Letters

Do Some Homework on Pet Care Costs

Do Some Homework on Pet Care Costs

Do Some Homework on Pet Care Costs

The pet insurance article (“A Policy for Fluffy,” September/October 2018) was a good overview. But there are far more topics worthy of discussion. On the dog side, no mention was made of heartworm treatment, which is very expensive and affects more dogs than you may think. On a Friday, I originally got a quote from a vet at Banfield Vet Hospital (part of PetSmart) for $1,500. With that high a price tag, I asked to postpone treatment until I could ask some questions of the American Heartworm Society, the nation’s experts on this issue.

Based on my research and conversations with people at the AHS, it turned out there are only three injections needed, which costs roughly $200. All other costs are for bloodwork, X-rays, and other assorted expenses! On Monday, I called Banfield back to ask if I could skip the extra tests and only have the three injections. No, they said, but noted that they had misquoted me. Their new price was $3,000! Over the weekend their price had doubled.

It is no wonder that many owners skip needed medical procedures because there are no watchdogs—pun intended—protecting pet owners from unnecessary medical expenses. Getting a second or third opinion is vital. Ultimately I found a vet who would do the treatment—not for $3,000 but for about $750. Again, the problem here is a lack of transparency about the true costs of various procedures.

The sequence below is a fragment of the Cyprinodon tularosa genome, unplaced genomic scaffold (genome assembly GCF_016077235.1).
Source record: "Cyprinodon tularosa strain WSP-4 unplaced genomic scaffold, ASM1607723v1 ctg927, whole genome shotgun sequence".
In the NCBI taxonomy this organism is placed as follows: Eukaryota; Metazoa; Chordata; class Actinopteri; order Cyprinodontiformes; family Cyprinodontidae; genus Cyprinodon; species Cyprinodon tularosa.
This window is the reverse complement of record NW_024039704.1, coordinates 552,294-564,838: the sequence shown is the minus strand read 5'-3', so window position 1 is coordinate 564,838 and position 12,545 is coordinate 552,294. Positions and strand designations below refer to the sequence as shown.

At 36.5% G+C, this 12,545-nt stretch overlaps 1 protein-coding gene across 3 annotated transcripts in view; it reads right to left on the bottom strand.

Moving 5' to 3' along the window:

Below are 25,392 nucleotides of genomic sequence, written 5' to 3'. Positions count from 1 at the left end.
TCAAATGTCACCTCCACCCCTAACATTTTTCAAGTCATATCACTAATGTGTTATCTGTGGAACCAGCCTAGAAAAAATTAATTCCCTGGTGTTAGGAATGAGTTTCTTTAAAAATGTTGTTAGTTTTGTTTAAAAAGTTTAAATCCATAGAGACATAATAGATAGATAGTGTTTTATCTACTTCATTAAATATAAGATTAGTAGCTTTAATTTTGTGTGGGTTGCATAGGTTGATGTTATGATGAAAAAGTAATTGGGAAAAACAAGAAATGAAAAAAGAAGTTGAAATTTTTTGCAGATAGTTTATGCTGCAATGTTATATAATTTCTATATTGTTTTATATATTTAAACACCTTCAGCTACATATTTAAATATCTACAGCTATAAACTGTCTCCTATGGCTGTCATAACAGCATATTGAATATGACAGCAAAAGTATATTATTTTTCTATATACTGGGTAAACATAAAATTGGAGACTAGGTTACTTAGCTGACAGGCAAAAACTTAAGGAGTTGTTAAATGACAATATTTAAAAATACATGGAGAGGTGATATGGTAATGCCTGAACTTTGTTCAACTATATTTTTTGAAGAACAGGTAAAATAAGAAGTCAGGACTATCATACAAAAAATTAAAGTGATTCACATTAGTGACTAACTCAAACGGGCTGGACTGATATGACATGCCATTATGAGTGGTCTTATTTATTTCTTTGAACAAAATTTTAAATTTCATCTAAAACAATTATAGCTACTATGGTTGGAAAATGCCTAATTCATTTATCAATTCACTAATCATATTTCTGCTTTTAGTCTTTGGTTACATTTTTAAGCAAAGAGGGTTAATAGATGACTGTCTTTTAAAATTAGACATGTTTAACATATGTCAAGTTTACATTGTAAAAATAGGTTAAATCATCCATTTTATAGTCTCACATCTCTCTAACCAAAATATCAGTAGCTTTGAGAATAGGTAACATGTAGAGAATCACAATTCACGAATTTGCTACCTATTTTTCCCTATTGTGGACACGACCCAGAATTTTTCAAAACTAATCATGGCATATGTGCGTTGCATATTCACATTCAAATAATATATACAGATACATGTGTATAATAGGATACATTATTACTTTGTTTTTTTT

Also I think the pet insurance market should evolve to include high-deductible, catastrophe-type plans.

Arthur Schwartz

Raleigh, N.C.

A Teacher Finds Hope Amid Gun Violence

I’m writing about the article by Bob Rietz, “I’m There” (End Paper, May/June 2018). This article about the March for Our Lives event that took place on March 24, 2018, really hit home for me. As an elementary school teacher from Ohio, I have seen the scared faces of 8-year-olds as we practiced our lockdown drills. Explained that there is evil in this world, and this is our small way of trying to stay safe. Answered questions like, “What if I’m in the bathroom?” or, “Why would someone want to shoot us?”

This is why I also chose to march in Washington, D.C., this past March.

I have hope, though. When Rietz wrote about counter-protesters and marchers meeting up, talking, listening, and parting with a handshake and hug, it makes me think there could be an end to violence in schools. It makes me think there’s a chance we can get back to why the kids are at school—to learn. Maybe, in the near future, the innocence of childhood can be extended just a little longer.

Angela Bumgardner

Massillon, Ohio

Print Article

Next article Robots Join the Team—Automation, transformation, and the future of actuarial work
Previous article The Actuarial Profession and the Public: Why Actuaries Need to Do the Right Thing Every Day

Related posts